Diversity in the workplace means having a group of employees with a wide range of diverse backgrounds in terms of race, ethnicity age, gender, disability and other characteristics.
The needle towards diversity in the workplace has moved. Today’s US workforce includes nearly one-third who are minorities, nearly one-half who are women, and more than 30 percent who are aged 55 or older. And these stats will continue to increase dramatically in the next ten years.
Why is diversity so important? I attended recent roundtable where the executives reported how comprehensive diversity programs resulted in many positive consequences. A diverse workplace had helped attract and retain high-quality people from a variety of backgrounds. They found it was a way to differentiate a market position. Contracts were won due to meeting contract minimum diversity benchmarks. They agreed, more importantly, it made them more profitable.
Look at the demographics of your customers and clients. Are they all from just one demographic- of course not. Your company needs to identify with your customer’s tastes and wants. Diversity and inclusion can lead to leveraging a competitive advantage.
Achieving diversity goals may present some major challenges. Change starts at the top and diversity begins with senior management sharing diversity of thought. Diversity of thought is critical first step to innovation. If everyone thinks the same way (a room full of “yes” men) that speaks volumes about the company’s diversity philosophy.
Companies will mask their lack of commitment to diversity initiatives by sighting workforce shortages. They say there is a constant struggle to find diverse and qualified candidates.
However, when asked some questions such as “Who is your diversity officer?”, “What methods do you use to find diverse candidates?” or “How much have you budgeted towards your diversity program?” We usually find the answers to be “no one”, “where?” and “none”, respectively.
The first sign a company is seriously committed to diversity is that they have a budget line item for it on their profit and loss statement. Until funds are committed to an initiative, the business really is not.
A comprehensive diversity plan has many layers. It includes a well-thought out strategy which includes an accountable diversity leader, organizational change management, training, an employee relations piece and a hiring/retention plan. The leader must be prepared for the types of roadblocks and challenges the organization will face when embracing a more diverse workforce, especially if the current demographic has not historically changed.
A good friend, whose company offers diversity training often, says that a company hasn’t dealt with diversity issues successfully unless the program has made everyone
uncomfortable. Diversity training flushes out the implicit biases, the conscience bigotry and the fear of the unknown. It sets the stage for diversity and prepares the workplace for some challenges with inclusion that may surface.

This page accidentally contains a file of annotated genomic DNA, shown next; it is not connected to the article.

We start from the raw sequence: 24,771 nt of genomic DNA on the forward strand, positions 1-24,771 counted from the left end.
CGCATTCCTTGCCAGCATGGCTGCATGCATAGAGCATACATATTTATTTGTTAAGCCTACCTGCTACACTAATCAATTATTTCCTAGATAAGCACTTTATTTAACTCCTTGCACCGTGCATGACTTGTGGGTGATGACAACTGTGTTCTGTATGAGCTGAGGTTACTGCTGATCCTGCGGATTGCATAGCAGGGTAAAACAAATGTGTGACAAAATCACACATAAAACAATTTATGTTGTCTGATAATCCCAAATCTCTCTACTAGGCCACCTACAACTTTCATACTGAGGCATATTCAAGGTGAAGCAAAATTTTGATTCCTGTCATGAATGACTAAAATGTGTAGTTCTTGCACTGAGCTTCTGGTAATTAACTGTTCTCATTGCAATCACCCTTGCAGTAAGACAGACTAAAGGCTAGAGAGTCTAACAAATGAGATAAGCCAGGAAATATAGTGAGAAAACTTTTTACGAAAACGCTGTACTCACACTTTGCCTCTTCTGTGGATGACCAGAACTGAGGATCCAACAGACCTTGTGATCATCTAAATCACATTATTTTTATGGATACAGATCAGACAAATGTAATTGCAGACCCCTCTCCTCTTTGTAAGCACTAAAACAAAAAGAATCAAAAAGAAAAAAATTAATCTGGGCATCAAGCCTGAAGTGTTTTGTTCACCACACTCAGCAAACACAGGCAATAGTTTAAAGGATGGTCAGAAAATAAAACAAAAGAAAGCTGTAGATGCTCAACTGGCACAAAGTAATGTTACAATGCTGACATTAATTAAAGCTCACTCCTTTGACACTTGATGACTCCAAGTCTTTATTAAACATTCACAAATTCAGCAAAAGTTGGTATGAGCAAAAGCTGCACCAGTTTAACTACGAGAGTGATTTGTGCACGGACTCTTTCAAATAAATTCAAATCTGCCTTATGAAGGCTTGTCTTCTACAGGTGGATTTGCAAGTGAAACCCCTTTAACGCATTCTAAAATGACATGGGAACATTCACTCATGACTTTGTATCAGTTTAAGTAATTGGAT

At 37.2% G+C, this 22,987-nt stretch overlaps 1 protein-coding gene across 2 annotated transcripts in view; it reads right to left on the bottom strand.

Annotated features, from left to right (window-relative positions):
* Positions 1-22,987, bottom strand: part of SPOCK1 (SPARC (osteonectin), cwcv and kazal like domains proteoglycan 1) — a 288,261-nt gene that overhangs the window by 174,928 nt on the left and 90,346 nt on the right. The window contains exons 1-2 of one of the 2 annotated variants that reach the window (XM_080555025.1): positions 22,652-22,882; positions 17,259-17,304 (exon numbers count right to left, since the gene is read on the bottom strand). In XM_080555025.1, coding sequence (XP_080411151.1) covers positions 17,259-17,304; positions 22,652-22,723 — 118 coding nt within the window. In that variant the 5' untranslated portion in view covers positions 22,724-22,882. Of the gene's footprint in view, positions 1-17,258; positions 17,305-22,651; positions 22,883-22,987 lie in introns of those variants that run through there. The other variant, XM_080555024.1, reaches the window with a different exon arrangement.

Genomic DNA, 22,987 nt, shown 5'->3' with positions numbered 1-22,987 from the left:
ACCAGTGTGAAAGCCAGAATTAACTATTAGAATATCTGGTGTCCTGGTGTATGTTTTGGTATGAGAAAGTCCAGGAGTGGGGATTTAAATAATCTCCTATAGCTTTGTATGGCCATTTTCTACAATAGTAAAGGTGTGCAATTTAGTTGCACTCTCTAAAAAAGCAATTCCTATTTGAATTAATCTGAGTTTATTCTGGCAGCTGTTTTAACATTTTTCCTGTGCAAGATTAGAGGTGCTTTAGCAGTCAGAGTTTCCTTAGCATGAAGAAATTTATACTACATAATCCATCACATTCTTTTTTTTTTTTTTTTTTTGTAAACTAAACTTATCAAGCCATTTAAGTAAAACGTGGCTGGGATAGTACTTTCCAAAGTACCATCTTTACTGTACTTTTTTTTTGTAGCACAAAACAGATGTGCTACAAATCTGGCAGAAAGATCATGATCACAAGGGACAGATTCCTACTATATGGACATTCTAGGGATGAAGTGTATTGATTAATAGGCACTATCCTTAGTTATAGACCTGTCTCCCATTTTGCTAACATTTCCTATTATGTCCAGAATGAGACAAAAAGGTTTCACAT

An example of this was when my firm implemented a diversity plan at a large company in Philadelphia. We had just delivered the plan to managers and had begun some diversity and inclusion training to employees. Yet, we noticed that employees in the lunchroom still gravitated towards “their own kind”. We noticed whites were in one corner, African-Americans in another, Asians in another and so forth. I approached a group of black women to ask them their thoughts regarding the training they just attended. One of the women looked me straight in the eye and said, “You can’t make me eat with white people.”
This type of exchange would make most people cringe. Except I’m a seasoned professional and I responded by congratulating her on being brave enough to express her honest opinion to me. I told her that telling me the truth was a very good start. She smiled and later she became one of champions of the inclusion program. A good program needs to be proactive in dealing with problems rather than simply reacting to problems that have occurred. It needs to be prepared for the uncomfortable.
Training must deal issues of implicit bias head on. Implicit bias is the worse because it many times goes undetected. It’s so subtle and may be coming from an unconscious level. It’s a manager telling an African-American subordinate that she’s “surprising articulate.” It’s a hiring manager assuming an older worker can’t learn their computer programs. It’s excluding the India employee to after hour gatherings. It’s a manager who automatically greets all the female employees a hug or kiss. It’s a manager who doesn’t give challenging assignments to an advanced degreed and wheelchair-bound employee.
A diversity program’s goal is to enlighten staff on diversity issues. It’s a comprehensive and dedicated plan to attack diversity backlash. Getting help from diversity experts helps tremendously. Learning to communicate across cultural and language differences is a must. These programs teach the workforce that differences among people are OK. Managers are given tools to coordinate distinctive styles into their work.
Diversity and inclusion programs respect the differences among all people and to succeed in diversity efforts, your staff must be prepared to embrace those differences. Continuing open communication is key having employees successfully work within a diverse group; keeping a clear mechanism open to aid managers and staff through the conflicts that will occur.
Diversity initiatives promote fairness, and fairness allows everyone to contribute and share in the company’s success. Diversity can help create a stronger, more unified, and more successful organization that will benefit everyone, not to mention improving the bottom line.